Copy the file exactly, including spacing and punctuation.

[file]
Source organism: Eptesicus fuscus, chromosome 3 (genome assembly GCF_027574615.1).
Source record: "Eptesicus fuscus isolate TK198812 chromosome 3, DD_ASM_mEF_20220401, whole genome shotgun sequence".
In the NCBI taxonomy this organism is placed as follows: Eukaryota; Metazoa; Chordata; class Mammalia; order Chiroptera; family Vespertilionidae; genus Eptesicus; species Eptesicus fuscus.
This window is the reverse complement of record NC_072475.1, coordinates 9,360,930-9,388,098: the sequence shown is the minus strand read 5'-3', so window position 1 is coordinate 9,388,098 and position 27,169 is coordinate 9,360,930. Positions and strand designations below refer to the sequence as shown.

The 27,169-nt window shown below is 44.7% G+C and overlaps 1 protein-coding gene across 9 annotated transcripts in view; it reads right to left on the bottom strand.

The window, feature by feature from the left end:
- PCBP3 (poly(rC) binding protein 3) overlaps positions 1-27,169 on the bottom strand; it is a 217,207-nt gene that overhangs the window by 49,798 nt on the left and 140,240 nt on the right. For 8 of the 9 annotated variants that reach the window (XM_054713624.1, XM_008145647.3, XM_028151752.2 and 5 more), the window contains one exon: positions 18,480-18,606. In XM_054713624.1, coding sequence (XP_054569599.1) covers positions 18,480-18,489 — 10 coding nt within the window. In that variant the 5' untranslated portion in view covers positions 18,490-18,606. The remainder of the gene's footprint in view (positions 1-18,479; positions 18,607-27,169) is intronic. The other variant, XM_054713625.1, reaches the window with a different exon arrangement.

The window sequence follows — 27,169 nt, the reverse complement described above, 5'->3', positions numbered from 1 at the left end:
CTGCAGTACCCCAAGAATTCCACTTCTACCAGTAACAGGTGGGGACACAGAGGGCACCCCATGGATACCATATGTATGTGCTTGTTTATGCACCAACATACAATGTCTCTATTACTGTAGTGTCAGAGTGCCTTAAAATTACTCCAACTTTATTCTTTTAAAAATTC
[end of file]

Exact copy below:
Source organism: Eptesicus fuscus, chromosome 3 (genome assembly GCF_027574615.1).
Source record: "Eptesicus fuscus isolate TK198812 chromosome 3, DD_ASM_mEF_20220401, whole genome shotgun sequence".
In the NCBI taxonomy this organism is placed as follows: Eukaryota; Metazoa; Chordata; class Mammalia; order Chiroptera; family Vespertilionidae; genus Eptesicus; species Eptesicus fuscus.
This window is the reverse complement of record NC_072475.1, coordinates 9,360,930-9,388,098: the sequence shown is the minus strand read 5'-3', so window position 1 is coordinate 9,388,098 and position 27,169 is coordinate 9,360,930. Positions and strand designations below refer to the sequence as shown.

The 27,169-nt window shown below is 44.7% G+C and overlaps 1 protein-coding gene across 9 annotated transcripts in view; it reads right to left on the bottom strand.

The window, feature by feature from the left end:
- PCBP3 (poly(rC) binding protein 3) overlaps positions 1-27,169 on the bottom strand; it is a 217,207-nt gene that overhangs the window by 49,798 nt on the left and 140,240 nt on the right. For 8 of the 9 annotated variants that reach the window (XM_054713624.1, XM_008145647.3, XM_028151752.2 and 5 more), the window contains one exon: positions 18,480-18,606. In XM_054713624.1, coding sequence (XP_054569599.1) covers positions 18,480-18,489 — 10 coding nt within the window. In that variant the 5' untranslated portion in view covers positions 18,490-18,606. The remainder of the gene's footprint in view (positions 1-18,479; positions 18,607-27,169) is intronic. The other variant, XM_054713625.1, reaches the window with a different exon arrangement.

The window sequence follows — 27,169 nt, the reverse complement described above, 5'->3', positions numbered from 1 at the left end:
CTGCAGTACCCCAAGAATTCCACTTCTACCAGTAACAGGTGGGGACACAGAGGGCACCCCATGGATACCATATGTATGTGCTTGTTTATGCACCAACATACAATGTCTCTATTACTGTAGTGTCAGAGTGCCTTAAAATTACTCCAACTTTATTCTTTTAAAAATTC